Florida Atlantic University students rally to add their voices to Occupy Wall Street movement

Within an hour, more than 100 were marching

BOCA RATON, Fla. — A steadily growing crowd of students gathered at Florida Atlantic University on Thursday afternoon to add their voices to the Occupy Wall Street movement.

Like other Occupy gatherings, participant Gonzalo Vizcardo stressed there was no formal structure to the event. He called it a group of "like-minded students who organized to have an effect."

"We are in solidarity with the Occupy Wall Street and other Occupy movements across the country," he said.

Six students grew to nearly 40 within 15 minutes as passers-by joined in. Within an hour, more than 100 were marching through the breezeway of the Social Sciences center.

All were invited to write their own protest signs with the placards and markers provided.

Some read: "We are the 99% and We Need Help!" and "Tuition Hikes Are Unacceptable."

Articulate and vocal, several students took turns stepping to the center of the group's sign-toting circle to list their grievances.

They expressed frustration with 15 percent tuition increases and a 20 percent unemployment rate among graduates.

"Students of FAU are fed up with tuition hikes," Andrea Skolnick said. "It's out of control, absolutely out of control."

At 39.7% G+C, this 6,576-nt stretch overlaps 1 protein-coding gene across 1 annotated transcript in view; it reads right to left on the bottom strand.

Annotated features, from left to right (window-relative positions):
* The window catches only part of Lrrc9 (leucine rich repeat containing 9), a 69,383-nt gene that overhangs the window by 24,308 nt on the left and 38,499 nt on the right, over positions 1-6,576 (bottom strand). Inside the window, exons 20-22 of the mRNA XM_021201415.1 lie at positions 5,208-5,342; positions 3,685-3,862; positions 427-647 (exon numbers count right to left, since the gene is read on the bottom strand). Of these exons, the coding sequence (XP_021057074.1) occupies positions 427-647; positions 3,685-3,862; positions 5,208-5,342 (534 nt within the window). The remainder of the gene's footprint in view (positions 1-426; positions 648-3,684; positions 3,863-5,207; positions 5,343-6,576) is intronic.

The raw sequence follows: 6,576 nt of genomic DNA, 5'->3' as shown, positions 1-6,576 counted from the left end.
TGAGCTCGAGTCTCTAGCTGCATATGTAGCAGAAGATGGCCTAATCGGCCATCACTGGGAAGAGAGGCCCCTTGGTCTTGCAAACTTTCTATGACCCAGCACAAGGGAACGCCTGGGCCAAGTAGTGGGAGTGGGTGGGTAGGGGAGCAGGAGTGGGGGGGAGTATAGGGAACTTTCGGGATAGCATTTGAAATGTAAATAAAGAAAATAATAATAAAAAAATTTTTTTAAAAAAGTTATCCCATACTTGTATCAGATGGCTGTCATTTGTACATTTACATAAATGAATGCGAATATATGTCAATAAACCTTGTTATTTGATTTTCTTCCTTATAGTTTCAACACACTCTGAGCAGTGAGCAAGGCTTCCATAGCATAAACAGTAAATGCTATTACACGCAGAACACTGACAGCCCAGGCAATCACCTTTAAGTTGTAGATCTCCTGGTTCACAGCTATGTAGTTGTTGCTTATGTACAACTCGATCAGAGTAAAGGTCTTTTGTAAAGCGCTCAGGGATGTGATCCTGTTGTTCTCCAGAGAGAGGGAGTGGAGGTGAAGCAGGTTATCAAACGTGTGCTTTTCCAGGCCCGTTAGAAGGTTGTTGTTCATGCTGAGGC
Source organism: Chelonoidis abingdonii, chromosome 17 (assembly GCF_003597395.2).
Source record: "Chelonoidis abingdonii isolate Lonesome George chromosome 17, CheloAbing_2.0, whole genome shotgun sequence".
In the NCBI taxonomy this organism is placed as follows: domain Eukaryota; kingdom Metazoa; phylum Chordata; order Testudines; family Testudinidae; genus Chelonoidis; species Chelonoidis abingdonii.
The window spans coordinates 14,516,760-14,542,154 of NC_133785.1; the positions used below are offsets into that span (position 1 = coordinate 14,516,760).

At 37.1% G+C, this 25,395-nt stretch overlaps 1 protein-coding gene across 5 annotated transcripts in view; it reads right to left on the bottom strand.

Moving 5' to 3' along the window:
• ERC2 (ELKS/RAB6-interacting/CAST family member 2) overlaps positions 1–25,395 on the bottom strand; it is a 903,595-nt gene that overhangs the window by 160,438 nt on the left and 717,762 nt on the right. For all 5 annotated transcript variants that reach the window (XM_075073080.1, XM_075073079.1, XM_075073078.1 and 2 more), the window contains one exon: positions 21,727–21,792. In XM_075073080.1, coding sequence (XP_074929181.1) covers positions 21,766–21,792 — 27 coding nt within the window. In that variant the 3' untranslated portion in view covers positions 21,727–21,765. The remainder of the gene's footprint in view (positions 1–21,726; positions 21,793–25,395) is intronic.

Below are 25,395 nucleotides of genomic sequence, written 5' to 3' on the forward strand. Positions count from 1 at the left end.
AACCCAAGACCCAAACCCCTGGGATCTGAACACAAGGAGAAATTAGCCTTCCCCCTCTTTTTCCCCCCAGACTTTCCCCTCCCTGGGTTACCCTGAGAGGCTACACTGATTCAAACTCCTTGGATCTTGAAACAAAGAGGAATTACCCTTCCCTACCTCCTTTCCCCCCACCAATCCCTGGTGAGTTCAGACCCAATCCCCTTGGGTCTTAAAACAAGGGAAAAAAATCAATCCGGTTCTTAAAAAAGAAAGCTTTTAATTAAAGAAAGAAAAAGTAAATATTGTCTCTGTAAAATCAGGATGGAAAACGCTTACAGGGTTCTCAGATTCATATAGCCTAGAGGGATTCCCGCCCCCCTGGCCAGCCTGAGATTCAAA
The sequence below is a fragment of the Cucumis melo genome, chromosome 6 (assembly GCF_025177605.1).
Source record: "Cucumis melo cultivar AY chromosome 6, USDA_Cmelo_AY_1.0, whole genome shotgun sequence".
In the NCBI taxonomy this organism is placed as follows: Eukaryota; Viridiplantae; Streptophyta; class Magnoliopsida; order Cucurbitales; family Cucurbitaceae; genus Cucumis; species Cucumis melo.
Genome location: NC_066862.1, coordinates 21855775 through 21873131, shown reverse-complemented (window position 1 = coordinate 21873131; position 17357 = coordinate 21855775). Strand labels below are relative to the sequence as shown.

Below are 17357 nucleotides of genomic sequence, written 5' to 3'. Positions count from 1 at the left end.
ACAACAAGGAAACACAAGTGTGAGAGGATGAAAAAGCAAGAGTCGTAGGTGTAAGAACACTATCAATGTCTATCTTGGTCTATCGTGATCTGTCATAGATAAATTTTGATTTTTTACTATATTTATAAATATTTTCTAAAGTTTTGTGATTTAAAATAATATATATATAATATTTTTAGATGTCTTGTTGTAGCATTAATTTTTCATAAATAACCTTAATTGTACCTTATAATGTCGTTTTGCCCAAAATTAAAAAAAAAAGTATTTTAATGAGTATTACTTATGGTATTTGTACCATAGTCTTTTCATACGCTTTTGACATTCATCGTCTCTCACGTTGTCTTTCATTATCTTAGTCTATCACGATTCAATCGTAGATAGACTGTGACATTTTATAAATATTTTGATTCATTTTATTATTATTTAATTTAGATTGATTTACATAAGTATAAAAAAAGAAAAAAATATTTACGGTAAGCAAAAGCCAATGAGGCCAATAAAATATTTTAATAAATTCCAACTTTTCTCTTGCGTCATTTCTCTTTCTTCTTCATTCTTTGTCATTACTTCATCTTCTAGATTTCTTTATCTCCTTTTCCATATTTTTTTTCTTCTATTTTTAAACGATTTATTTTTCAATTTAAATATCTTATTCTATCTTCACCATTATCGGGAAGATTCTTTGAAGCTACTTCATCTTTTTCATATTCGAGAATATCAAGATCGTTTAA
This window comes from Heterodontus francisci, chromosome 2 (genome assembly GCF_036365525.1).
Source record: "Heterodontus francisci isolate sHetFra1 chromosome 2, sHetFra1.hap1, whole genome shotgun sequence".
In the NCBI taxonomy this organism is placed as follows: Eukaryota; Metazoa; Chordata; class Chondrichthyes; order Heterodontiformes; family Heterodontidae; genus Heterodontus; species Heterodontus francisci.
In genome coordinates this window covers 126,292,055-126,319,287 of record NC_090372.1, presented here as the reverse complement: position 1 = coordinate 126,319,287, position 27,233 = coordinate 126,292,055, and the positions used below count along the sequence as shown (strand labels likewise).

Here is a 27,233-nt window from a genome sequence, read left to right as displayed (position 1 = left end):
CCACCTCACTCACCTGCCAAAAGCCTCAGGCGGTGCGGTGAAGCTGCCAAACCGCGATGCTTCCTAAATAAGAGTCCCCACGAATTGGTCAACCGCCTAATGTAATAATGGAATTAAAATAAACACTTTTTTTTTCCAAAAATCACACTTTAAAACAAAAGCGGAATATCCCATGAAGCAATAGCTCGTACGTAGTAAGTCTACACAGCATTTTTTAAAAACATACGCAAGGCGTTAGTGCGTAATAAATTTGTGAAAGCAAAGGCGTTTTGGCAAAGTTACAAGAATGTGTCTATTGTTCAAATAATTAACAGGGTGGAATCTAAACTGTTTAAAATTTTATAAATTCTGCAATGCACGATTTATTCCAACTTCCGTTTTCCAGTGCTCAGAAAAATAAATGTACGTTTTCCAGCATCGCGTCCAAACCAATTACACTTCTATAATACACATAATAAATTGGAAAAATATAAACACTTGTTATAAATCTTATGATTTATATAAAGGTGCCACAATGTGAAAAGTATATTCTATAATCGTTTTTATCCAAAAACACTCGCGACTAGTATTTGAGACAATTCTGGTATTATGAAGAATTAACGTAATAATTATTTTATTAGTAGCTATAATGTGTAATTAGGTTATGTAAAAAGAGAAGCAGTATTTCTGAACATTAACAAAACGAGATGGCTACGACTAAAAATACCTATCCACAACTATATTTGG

They accused FAU of having a hiring freeze and cutting teachers' pay despite increased enrollment that has bloated class size.

"Wages are being cut by 3 percent and the teachers are not happy because they went from having a class of 20 to having a class of 50 people," student Alex Casuso said. "Our grades are dropping because teachers just don't care anymore because they're not being paid a fair amount of money."

"Where's the money going?" she asked rhetorically. "Stadiums."

FAU's new football stadium will host its first home game on Saturday at 4 p.m.

More courses are being offered online to save money but the savings are not passed along to students, Vizcardo said.

Casuso took issue with students having to pay $300 per semester for parking and gyms they don't use.

Students also felt there is too much corporate influence at colleges and universities.

"At this campus we have a BankAtlantic branch but the university has refused the possibility of a credit union run by students and staff," Vizcardo said.

"The system has to change but then you realize you can't even do that under the current rules," Geoff Robbins said. "We're finally making our voices heard."

Some students happened upon the rally and didn't know what to make of it.

"I'm interested to see what makes them angry enough to occupy," Rene Davila said. "I'm not totally getting the big message yet."

"I think rising tuition rates are a big deal," Stephen Brecher said. "Especially with some of the laws they passed in California in regards to illegal immigrants being eligible for complete financial aid."

Social science student and retiree Jim Higgins, 64, joined the rally because he's concerned about his fellow students' job prospects.

"These young people, they don't have a lot of hope," Higgins said. "I'm glad to see them out here [because] their future is very bleak. I feel for them."

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